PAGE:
Sterigmatocystin is converted to O-methylsterigmatocystin (OMST) by a 40 kDa O-methyltransferase (Fig. 1). Antiserum raised against the purified protein from A. parasiticus was used to screen a cDNA library and isolate the corresponding gene omt1[38]. Amino acid sequence deduced from the cDNA indicated OMT1 contains conserved amino sequence for S-adenosylmethionine-binding [16]. Extracts from E. coli expressing omt1 converted exogenously supplied sterigmatocystin to OMST requiring only the addition of S-adenosylmethionine. Both A. flavus and A. parasiticus contain single copies of omt1 that are 97 percent identical [16], but there is no evidence of the gene in A. nidulans.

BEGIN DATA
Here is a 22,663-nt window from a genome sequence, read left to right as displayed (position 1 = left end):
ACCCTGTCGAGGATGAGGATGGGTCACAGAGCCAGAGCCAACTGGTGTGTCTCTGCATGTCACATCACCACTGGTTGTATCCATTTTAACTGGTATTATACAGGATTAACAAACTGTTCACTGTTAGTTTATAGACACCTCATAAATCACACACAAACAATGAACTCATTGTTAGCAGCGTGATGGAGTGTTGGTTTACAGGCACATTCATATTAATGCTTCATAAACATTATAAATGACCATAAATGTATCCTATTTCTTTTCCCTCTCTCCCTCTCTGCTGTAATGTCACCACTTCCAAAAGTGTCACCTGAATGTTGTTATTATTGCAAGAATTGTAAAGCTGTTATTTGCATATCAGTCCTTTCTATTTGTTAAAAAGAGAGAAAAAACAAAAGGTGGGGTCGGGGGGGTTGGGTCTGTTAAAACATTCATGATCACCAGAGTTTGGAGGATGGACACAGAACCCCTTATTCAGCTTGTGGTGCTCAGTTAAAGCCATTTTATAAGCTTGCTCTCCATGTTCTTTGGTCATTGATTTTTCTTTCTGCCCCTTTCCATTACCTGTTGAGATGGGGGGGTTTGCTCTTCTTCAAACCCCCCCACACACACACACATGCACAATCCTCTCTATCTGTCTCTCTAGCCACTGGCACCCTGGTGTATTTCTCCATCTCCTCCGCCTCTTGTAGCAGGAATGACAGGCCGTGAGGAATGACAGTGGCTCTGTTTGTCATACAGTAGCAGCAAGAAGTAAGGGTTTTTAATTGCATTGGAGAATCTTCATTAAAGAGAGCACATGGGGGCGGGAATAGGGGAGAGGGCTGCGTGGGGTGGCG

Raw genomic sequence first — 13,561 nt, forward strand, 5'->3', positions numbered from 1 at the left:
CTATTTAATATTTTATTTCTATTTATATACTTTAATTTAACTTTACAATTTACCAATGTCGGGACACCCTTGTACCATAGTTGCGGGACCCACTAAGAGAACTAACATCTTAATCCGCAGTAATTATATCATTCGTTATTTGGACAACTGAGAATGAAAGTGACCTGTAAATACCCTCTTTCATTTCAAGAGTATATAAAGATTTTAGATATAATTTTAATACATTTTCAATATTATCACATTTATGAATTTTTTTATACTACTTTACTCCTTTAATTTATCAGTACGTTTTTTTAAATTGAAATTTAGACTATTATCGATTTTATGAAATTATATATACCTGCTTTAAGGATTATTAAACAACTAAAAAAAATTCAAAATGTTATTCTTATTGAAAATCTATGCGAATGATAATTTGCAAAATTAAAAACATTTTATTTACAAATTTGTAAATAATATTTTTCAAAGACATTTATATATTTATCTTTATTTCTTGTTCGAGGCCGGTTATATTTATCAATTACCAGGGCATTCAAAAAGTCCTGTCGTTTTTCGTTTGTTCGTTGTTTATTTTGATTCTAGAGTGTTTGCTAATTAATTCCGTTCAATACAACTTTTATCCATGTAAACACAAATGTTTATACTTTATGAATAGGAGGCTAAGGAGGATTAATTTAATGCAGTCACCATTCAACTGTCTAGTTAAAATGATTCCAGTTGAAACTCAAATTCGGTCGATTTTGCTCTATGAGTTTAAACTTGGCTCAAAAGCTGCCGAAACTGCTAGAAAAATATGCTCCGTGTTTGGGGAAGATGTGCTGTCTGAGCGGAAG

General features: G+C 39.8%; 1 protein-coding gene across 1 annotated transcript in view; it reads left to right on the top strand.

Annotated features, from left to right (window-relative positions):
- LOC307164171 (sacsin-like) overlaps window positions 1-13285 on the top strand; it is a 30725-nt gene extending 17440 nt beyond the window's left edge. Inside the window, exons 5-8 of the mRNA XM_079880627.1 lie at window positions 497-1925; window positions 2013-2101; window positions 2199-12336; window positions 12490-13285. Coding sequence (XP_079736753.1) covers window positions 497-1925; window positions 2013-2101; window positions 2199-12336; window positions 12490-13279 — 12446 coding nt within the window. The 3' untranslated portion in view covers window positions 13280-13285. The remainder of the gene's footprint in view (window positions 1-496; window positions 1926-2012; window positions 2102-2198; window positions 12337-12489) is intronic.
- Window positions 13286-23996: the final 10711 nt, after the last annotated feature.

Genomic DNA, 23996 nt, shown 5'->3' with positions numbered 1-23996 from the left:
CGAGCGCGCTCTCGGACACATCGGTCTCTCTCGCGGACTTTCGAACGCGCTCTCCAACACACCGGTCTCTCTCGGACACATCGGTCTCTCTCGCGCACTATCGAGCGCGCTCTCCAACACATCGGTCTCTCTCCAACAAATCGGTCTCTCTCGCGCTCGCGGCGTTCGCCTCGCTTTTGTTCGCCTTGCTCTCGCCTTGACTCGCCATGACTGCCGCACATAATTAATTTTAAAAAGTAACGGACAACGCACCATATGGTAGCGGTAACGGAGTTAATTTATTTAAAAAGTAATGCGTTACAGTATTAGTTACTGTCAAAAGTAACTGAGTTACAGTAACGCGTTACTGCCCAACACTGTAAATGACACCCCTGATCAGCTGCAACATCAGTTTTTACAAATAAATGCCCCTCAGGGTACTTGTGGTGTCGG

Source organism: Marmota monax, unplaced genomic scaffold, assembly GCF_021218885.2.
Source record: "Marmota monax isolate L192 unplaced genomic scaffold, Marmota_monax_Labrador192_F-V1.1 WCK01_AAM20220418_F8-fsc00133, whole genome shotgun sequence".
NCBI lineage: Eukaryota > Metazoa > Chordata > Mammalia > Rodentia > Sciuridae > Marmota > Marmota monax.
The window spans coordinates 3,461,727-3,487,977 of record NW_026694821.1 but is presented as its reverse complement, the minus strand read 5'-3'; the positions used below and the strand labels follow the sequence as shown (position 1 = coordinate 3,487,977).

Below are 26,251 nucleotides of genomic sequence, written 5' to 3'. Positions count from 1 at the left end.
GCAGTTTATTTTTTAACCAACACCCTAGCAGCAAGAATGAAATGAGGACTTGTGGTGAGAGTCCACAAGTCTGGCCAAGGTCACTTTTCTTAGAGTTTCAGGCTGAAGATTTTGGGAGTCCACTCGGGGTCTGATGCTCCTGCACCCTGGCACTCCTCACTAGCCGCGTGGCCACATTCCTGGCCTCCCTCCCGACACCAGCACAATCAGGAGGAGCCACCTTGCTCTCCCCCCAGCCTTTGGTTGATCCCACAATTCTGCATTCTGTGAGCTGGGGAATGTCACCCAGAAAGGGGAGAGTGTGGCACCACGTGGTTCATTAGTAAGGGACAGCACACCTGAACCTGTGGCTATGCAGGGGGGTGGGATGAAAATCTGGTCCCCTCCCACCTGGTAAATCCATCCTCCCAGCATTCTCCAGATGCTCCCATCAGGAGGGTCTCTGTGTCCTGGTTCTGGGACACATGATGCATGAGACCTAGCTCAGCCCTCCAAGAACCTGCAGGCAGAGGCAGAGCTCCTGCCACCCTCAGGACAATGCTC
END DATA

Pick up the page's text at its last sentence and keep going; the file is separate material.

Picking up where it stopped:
The gene responsible for the conversion of OMST to AFB1 was identified with an A. flavus strain containing a deletion of the entire aflatoxin gene cluster [15, 39]. Transformants of this mutant containing cosmid 8B9 did not produce aflatoxin or any pathway intermediates but converted exogenously supplied OMST to AFB1 (Fig. 1) [15]. The gene, ord1, responsible for this enzyme activity was mapped to a 3.3 kb genomic DNA fragment on cosmid 8B9 [15, 40]. The product of ord1 is a cytochrome P450 monooxygenase which was assigned to a new cytochrome P450 family named CYP64. Yeast expressing ord1 under the control of the Saccharomyces cerevisiae galactose-inducible gal1 promoter were able to convert OMST to AFB1, indicating that ord1 is sufficient to accomplish the last step of the aflatoxin biosynthetic pathway [40]. In A. parasiticus, ordA was identified by chromosome walking, and this gene shares over 90 percent nucleotide sequence identity with ord1 (D. Bhatnagar, unpublished).